Top: Shoot (Gaspar Noé, 2014) Bottom: Evolution (Lucile Hadžihalilović, 2015)

All of which culminates, off-screen and on-, in the bedrock and backdrop for Les Cinémas de la Zone: Hadžihalilović and Noé’s brilliant wasteland aesthetics. For them, Paris and modern France recede or disappear – what emerges instead in their communal mise en scène is a crumbling and derelict fringe area, places where the social contract dissolves, where ferocious passions fester. Sociopathic handlers of meat, rapists in underpasses, and sinister Victorian boarding schools with coffins for buses, are all representative Hadžihalilović and Noé Zone creations. Look at the background of Noé’s Shoot (2014), in which a camera embedded in a football is hoofed wildly about, ricocheting off the graffiti-tagged ruins of a demolished city tenement. Or consider the expansive long shot refrains of Hadžihalilović’s Evolution (2015), in which utilitarian buildings cling precariously to the edge of stony outcrops, on the brink of complete urban abstraction. Or there is Irreversible (2002; 2020), where just a few short stops past the Métro limits, implacable predators come up from underground to destroy the lives of the unwary. In the work of Hadžihalilović and Noé, that is, emanating directly from their Les Cinémas de la Zone headquarters, humanity is a murky feral creature whose heart beats far from well-lit boulevards and orderly social spaces. Architecture today, rubble tomorrow.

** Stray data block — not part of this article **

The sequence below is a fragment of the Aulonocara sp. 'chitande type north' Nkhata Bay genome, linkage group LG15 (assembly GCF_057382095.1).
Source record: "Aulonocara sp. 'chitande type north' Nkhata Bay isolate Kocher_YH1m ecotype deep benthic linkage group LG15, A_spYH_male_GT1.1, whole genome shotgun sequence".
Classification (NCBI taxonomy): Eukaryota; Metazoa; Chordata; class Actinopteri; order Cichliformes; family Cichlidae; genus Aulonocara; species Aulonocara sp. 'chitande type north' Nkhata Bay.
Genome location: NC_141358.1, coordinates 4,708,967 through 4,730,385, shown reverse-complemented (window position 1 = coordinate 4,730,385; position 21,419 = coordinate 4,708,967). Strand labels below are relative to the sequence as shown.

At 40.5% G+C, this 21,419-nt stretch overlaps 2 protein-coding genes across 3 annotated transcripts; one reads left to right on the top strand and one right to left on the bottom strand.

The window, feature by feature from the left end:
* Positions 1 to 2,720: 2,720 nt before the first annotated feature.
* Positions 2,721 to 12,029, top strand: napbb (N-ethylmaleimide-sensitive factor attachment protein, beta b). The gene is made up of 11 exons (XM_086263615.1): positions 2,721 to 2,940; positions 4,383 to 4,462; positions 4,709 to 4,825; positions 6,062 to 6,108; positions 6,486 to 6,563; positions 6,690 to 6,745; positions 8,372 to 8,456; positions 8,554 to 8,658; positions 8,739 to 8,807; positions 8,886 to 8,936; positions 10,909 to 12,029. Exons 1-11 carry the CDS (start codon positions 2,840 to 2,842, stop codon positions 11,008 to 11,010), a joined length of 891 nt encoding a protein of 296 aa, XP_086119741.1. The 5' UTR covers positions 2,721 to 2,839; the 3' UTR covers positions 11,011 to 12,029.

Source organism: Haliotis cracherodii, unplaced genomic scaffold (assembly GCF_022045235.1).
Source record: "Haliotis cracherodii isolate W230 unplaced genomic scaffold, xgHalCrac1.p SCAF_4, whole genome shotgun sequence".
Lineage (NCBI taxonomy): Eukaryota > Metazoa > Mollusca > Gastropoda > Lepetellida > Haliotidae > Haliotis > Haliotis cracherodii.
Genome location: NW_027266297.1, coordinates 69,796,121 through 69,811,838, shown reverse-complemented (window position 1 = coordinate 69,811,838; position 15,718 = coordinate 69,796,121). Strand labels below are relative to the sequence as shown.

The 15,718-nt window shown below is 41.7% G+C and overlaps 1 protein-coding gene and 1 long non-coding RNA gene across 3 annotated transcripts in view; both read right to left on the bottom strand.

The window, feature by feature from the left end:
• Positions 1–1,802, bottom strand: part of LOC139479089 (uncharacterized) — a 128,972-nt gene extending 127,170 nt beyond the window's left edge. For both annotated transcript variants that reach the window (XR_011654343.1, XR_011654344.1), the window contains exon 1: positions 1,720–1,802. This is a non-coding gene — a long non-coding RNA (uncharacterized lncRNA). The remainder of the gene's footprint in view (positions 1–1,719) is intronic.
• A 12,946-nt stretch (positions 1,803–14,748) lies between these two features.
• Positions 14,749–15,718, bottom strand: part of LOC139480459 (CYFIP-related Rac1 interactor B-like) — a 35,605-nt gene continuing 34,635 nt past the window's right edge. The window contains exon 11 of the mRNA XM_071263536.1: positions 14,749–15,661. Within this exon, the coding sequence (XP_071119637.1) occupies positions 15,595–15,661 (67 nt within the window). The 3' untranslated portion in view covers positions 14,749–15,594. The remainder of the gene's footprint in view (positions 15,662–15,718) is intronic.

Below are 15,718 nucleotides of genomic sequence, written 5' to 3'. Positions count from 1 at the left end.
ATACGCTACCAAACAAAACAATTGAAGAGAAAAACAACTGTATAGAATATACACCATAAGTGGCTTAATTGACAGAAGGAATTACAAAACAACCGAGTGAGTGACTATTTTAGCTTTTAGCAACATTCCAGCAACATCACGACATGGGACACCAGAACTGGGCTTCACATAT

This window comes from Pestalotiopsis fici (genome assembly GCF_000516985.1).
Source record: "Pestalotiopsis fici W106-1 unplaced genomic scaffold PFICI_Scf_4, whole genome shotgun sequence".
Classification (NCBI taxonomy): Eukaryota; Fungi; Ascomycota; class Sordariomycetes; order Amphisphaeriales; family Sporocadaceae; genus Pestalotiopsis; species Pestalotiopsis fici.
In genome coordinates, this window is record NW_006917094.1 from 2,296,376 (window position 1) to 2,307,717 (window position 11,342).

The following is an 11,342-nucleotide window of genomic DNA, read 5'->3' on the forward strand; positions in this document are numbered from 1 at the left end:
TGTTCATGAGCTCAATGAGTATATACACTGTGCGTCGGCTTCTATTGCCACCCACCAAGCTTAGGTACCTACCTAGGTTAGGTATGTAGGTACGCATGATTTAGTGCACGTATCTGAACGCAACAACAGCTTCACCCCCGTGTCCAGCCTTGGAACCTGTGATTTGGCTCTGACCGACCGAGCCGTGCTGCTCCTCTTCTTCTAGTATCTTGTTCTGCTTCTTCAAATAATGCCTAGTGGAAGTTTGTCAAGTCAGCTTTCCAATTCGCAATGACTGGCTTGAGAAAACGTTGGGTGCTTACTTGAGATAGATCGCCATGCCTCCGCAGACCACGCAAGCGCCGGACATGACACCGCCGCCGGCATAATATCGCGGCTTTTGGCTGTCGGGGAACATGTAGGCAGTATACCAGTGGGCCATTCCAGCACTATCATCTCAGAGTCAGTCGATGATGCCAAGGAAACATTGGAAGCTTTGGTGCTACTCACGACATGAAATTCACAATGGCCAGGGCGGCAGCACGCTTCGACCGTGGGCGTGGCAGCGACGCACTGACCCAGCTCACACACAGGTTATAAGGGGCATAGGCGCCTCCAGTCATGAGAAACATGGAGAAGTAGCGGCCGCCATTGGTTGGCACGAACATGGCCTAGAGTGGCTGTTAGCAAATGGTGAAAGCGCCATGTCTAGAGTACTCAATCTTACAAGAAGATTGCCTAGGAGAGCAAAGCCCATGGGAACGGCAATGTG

1. François Jonquet, “<<Pas tordu, seulement pessimiste>>,” L’Evènement du Jeudi, 18 February 1999, p. 18.
  2. Tim Palmer, personal interview with Gaspar Noé, July 26, 2022.
  3. Tim Palmer, personal interview with Gaspar Noé, July 26, 2022.
  4. Tim Palmer, personal interview with Gaspar Noé, July 26, 2022.
  5. Tim Palmer, personal interview with Gaspar Noé, July 26, 2022.